The incident itself, the broader history of the NHL, and the frequent practice of fans throwing bananas at black soccer players within the European leagues (or the hurling of other racial epithets), however, was unconvincing to many of the commenters that appeared below the ESPN article. Focusing on the over sensitivity of African Americans, the lack of evidence of racial animus, and otherwise denying the importance of this incident through their insertion of “jokes” the collective reaction can be best described as both denial and dismal. In many ways the reaction to the sight of a fan throwing a banana at a black athlete mirror the type of responses that followed the reports about ASU fans donning blackface during a football game. These moments, as with other instances of everyday instances of racism, have not led to sustained dialogues about the persistence of racial violence within the public square or even efforts to eradicate the daily penetrations of racial hostilities, but instead efforts to isolate, deny, and dismiss, constructing these instances as minor issues at worst, one that has very little impact on society.
Such a callous and simplistic understanding of racism is on full display with Thomas Chatterton Williams’ The Atlantic piece, “Racism Without Racists?” Writing about Oprah Winfrey and other middle-class (or upper-middle class) African Americans who have spoke out against daily confrontations of individual prejudices and systemic racism, Williams seems to dismiss the significance of these moments, reducing them to trivial and minor moments of inconvenience. “The looming problem in black America is not that Oprah Winfrey can’t go to Hermès after hours or that Dr. Alexander is being overlooked. The point of real concern, it seems to me, ought to be the significant and growing class divide within the black community itself–the widening gap in opportunity and access that separates blacks who have educations and resources from those who do not. Offering a very narrow construction of racism that erases the connections and interdependence of racism,” Williams continues with his argument:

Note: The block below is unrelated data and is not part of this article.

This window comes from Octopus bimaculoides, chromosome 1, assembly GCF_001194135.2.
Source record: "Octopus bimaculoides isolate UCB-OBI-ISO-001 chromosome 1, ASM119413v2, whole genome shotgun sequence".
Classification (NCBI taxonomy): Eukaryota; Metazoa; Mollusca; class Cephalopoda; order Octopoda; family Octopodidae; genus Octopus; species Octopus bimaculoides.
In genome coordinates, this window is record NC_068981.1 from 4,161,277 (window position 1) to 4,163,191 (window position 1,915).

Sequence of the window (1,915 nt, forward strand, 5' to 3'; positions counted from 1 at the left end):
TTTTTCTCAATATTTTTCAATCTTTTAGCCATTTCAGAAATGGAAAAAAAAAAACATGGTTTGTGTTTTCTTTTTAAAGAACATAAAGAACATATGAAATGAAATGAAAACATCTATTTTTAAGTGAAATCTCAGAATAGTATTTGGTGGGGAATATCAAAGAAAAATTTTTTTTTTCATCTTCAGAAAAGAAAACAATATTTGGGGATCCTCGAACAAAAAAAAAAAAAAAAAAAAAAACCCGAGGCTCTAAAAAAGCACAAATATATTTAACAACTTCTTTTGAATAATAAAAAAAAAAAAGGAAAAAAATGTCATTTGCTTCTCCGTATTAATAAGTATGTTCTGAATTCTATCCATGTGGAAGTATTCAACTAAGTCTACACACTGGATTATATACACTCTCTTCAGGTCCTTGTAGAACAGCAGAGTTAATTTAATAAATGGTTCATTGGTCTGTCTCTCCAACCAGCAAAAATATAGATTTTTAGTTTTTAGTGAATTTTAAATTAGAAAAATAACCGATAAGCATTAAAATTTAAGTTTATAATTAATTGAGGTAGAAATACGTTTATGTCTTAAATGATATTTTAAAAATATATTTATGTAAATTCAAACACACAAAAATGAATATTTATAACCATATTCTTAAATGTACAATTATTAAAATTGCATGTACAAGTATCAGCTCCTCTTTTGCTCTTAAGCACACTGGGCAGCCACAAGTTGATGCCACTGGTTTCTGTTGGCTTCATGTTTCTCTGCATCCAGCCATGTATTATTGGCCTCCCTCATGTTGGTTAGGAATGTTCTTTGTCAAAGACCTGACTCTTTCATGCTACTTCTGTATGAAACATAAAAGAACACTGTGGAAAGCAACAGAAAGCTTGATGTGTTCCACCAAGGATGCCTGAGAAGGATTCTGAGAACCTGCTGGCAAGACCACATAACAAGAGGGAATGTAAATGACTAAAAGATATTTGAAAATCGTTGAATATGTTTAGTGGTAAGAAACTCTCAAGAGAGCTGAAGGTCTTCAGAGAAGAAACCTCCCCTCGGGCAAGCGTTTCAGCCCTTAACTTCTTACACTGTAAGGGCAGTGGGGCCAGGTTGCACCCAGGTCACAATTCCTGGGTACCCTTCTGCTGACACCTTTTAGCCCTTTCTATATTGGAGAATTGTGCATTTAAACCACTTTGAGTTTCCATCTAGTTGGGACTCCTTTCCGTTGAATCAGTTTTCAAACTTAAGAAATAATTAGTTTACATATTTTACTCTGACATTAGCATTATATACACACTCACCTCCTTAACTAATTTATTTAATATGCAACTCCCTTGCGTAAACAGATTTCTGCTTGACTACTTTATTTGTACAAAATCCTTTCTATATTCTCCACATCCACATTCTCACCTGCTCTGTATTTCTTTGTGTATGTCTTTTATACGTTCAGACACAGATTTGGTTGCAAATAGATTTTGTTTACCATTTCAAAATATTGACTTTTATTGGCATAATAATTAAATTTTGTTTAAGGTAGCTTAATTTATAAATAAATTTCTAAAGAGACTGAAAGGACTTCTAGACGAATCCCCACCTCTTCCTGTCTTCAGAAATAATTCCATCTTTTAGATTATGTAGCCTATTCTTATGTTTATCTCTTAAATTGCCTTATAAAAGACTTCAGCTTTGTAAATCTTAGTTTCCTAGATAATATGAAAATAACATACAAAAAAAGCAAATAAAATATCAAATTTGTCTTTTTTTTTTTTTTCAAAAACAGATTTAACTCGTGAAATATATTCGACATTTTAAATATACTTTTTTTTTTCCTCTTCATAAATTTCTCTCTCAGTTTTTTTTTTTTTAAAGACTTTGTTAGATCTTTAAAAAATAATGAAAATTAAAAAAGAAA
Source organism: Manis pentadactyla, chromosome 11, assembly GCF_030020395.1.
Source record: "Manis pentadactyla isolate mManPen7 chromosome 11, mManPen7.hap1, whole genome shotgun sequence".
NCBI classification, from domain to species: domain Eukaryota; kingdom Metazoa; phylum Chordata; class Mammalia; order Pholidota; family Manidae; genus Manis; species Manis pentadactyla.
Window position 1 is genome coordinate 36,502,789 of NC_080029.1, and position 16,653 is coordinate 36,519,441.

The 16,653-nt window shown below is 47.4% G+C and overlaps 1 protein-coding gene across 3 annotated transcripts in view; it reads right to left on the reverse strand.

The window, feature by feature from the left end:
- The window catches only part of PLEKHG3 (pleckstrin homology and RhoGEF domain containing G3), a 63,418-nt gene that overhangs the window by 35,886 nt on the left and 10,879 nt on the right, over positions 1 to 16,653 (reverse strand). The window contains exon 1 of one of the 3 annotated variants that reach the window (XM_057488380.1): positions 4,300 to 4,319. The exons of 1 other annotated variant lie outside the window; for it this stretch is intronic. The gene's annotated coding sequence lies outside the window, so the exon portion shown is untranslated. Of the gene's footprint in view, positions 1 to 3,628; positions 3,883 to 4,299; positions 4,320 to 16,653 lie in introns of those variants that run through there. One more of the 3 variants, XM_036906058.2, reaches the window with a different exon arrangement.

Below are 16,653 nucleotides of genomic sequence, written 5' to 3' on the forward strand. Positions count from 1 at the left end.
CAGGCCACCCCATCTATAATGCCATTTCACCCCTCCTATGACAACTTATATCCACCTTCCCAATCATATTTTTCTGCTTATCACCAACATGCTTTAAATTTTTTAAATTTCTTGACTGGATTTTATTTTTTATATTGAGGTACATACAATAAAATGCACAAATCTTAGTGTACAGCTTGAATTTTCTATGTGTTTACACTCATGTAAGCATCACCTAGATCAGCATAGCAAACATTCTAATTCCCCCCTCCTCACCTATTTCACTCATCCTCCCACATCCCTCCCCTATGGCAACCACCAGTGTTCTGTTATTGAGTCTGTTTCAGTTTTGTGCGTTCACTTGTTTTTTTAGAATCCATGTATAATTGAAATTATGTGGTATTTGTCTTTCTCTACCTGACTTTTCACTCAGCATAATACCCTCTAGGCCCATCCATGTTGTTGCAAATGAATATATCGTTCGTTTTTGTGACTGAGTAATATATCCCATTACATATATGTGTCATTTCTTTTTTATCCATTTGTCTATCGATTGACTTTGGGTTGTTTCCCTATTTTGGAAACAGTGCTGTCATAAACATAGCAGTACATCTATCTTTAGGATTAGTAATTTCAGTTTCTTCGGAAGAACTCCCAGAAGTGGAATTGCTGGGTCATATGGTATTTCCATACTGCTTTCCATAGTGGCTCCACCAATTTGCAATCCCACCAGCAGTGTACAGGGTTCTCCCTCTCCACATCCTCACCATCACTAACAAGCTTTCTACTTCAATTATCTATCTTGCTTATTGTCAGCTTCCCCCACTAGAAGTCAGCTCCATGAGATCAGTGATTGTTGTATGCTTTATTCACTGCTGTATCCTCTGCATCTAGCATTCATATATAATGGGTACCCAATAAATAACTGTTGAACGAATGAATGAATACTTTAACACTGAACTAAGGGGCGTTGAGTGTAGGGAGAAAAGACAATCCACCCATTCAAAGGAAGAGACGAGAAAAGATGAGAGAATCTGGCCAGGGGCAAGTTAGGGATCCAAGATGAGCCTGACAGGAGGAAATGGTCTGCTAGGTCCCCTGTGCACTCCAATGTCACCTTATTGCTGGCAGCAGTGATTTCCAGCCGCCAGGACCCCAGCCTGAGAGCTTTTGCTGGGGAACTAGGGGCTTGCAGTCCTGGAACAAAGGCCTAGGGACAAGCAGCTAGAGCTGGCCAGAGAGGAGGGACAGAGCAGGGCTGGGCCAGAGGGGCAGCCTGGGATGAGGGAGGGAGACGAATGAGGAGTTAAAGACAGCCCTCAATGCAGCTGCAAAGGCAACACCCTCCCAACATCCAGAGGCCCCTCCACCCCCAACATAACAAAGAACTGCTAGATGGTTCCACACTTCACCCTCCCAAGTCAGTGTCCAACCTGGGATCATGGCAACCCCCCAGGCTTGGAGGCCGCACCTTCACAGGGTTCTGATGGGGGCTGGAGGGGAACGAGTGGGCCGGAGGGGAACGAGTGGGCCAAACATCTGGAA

If we are fortunate enough to find ourselves in or near that first category, it is our ethical obligation not to forget the sacrifice it took for us to get there. Beyond that, though, it’s difficult to see what advantage can be gained trying to prove a negative or lamenting what cannot be known. And this much is certain: In a world where there’s racism, whether with or without racists, living well–as all of the people under consideration here are clearly doing–is, and always will be, the best and only revenge.